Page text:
Roger Corman is often thought of as a businessman first and a filmmaker second. Indeed, his name is synonymous with the b-movie in the eyes of many cinephiles. That assumption does him a disservice, though. Corman was actually a very skilled and savvy craftsman with a unique gift for making a lot out of a little. Even the less interesting entries in his filmography show a sense of craftsmanship that you didn’t always see in low-budget cinema of that era.
A good display of Corman’s craftsmanship applied to mediocre material can be found in War Of The Satellites. Like a lot of vintage b-movie fare, this 1958 production took its plotline from the headlines and exploited public fears about the then-current satellite race between the U.S. and Russia. The story begins with the U.S. trying to send manned satellites into space, only for them to be destroyed by some unforeseen force before get very far. Dr. Van Ponder (Richard Devon), the head of the project, gets permission to make one last attempt and decides to pilot the mission himself, with faithful aids Sybil (Susan Cabot) and Dave (Dick Miller) along for support him.
Unfortunately, the heroes do not know that aliens are plotting to keep Earth dwellers on their own planet by any means necessary. They sneak down to earth, secretly killing Dr. Van Ponder and creating a duplicate version of him to derail the mission. When that doesn’t work, they plot to have their Van Ponder clone destroy the satellite after its launch to discourage the inhabitants of Earth into ending their space quest. Dave figures out something is wrong with Van Ponder before the mission but is forced to go up into space to confront him.
As far as 1950’s sci-fi programmers go, War Of The Satellites is middling stuff. This is mainly due to the script: despite decent characterizations and dialogue, the storyline is a bit muddled. Also, the setup is more interesting than the space-set second half: the early portions of the film include some thoughtful dialogue about whether or not Earthlings have the right to travel in outer space as well as some nice small-scale suspense scenes as the Van Ponder clone struggles to elude detection. Once the ship is up in space, the film settles for stock cat-and-mouse scenarios that bypass the interesting material touched on in the first half and a rushed finale that is further hampered by the film’s limited resources.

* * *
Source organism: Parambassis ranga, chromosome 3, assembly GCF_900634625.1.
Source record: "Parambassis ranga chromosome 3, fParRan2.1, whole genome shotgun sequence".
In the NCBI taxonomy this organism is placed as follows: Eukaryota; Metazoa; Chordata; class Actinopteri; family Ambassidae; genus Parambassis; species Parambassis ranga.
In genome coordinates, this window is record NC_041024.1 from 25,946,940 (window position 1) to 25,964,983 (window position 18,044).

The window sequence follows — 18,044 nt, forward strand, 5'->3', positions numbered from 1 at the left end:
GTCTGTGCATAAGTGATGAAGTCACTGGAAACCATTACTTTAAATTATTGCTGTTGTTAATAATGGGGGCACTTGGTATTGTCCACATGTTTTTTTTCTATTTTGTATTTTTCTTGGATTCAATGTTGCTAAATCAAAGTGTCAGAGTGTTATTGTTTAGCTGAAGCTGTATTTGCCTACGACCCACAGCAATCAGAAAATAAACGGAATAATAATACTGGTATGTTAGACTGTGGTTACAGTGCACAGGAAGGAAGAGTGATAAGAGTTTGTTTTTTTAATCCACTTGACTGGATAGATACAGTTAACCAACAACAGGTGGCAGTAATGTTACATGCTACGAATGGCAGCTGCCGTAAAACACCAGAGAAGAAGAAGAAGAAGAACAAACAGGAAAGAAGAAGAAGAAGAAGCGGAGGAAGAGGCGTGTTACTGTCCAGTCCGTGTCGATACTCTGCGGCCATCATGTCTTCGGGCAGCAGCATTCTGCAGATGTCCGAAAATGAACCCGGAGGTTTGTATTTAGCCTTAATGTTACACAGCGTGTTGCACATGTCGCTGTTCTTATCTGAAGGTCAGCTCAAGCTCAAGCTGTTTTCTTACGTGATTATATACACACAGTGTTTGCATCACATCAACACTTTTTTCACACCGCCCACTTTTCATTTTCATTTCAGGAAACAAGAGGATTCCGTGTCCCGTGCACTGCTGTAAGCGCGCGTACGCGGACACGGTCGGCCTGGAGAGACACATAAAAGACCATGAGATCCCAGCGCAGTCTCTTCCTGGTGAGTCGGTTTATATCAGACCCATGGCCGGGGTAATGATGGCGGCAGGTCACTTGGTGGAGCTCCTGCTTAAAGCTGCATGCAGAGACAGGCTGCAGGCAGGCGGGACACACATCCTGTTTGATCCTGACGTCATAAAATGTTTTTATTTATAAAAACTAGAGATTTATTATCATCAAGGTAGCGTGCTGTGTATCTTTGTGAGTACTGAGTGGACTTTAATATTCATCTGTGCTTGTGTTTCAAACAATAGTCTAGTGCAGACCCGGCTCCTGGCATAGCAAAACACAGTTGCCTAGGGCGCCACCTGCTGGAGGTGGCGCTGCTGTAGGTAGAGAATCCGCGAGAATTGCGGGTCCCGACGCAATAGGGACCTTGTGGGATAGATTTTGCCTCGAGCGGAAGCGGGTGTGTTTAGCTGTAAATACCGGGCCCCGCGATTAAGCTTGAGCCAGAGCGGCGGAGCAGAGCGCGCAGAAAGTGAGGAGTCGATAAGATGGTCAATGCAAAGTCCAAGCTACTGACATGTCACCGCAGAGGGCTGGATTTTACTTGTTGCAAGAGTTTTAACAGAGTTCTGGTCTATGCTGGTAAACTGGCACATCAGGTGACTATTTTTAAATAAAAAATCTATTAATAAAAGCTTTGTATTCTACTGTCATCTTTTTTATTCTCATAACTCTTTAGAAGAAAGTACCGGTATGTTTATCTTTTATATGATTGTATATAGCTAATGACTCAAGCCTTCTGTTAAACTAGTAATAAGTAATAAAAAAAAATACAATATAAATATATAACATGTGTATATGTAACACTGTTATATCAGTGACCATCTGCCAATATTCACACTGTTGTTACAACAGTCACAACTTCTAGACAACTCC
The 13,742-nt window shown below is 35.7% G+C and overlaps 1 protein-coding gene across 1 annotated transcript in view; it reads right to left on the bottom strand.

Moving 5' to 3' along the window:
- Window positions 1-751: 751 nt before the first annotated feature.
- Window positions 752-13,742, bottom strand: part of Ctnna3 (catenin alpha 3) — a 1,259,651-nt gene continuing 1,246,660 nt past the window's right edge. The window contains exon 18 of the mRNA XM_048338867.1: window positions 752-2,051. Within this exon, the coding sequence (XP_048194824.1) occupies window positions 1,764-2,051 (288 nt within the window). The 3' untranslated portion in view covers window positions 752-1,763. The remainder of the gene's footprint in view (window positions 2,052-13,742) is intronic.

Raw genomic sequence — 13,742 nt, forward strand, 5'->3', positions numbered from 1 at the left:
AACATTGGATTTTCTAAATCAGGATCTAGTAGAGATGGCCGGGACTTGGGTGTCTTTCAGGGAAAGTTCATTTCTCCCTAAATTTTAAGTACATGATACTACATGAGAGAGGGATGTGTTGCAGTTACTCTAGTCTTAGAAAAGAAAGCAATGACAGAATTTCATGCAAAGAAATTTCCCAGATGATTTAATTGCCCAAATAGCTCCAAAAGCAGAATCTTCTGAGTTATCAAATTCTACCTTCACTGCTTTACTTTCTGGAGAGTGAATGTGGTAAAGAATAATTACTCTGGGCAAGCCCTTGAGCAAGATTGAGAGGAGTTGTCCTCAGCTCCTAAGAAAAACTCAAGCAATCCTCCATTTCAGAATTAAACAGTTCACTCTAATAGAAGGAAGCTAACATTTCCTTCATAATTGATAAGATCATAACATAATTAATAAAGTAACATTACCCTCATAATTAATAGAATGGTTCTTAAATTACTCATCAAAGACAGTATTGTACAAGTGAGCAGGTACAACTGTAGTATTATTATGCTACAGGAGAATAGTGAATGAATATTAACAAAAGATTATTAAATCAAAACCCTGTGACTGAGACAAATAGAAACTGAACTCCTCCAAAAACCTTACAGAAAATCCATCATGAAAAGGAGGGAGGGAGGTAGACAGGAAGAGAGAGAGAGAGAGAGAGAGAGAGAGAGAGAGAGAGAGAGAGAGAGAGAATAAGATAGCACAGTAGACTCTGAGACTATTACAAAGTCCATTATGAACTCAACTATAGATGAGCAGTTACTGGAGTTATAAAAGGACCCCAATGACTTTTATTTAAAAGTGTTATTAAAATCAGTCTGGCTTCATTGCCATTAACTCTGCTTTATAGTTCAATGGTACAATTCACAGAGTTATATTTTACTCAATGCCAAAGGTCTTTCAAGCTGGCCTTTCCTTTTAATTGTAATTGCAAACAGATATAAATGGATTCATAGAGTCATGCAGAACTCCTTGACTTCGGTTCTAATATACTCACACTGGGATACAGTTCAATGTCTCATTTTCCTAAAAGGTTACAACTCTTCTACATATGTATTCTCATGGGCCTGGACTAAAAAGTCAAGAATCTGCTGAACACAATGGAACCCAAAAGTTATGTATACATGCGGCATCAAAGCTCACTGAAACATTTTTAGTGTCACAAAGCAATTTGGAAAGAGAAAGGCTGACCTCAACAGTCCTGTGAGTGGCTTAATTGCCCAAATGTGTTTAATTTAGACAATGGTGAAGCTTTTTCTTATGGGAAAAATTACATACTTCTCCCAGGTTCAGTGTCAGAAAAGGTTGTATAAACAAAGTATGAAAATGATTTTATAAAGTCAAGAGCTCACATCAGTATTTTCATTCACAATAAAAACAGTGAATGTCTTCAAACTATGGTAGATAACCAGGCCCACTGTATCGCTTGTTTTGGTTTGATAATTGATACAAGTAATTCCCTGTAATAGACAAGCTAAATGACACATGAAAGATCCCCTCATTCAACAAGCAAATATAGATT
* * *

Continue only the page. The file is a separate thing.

That said, War Of The Satellites still works as a programmer despite its story’s shortcomings and this is mainly due to Corman’s direction. He diverts the viewers attention from any story problems by maintaining a snappy pace that covers a lot of material in its tidy 65 minute running time. The film also boasts a nice level of technical polish: cinematographer Floyd Crosby gives the film a noirish black-and-white look while Daniel Haller supplies some intriguingly stylized spaceship sets on a budget. Both Crosby and Haller would go on to make important contributions to Corman’s work during his influential and celebrated cycle of Edgar Allan Poe adaptations so it is interesting to see their early work as a unit. The special effects are mostly passable but a few miniature shots are surprisingly good.
Most importantly, Corman keeps the talk-driven narrative compelling by getting good performances from a solid b-movie cast: Devon makes a pretty decent alien-driven baddie, Cabot fulfills the eye-candy component of the film with poise and Miller offers a very credible turn in a rare leading role. Those viewers who grew up watching Miller as a wisecracking comedy presence in New World fare will find it a pleasant surprise to see him tackle a moodier, more serious sort of character with flair.
In summation, War Of The Satellites is a minor entry in the Corman filmography but it gives the viewer an opportunity to focus on how his sense of craft could elevate middling material. Thus, serious devotees of his work will want to give it a look.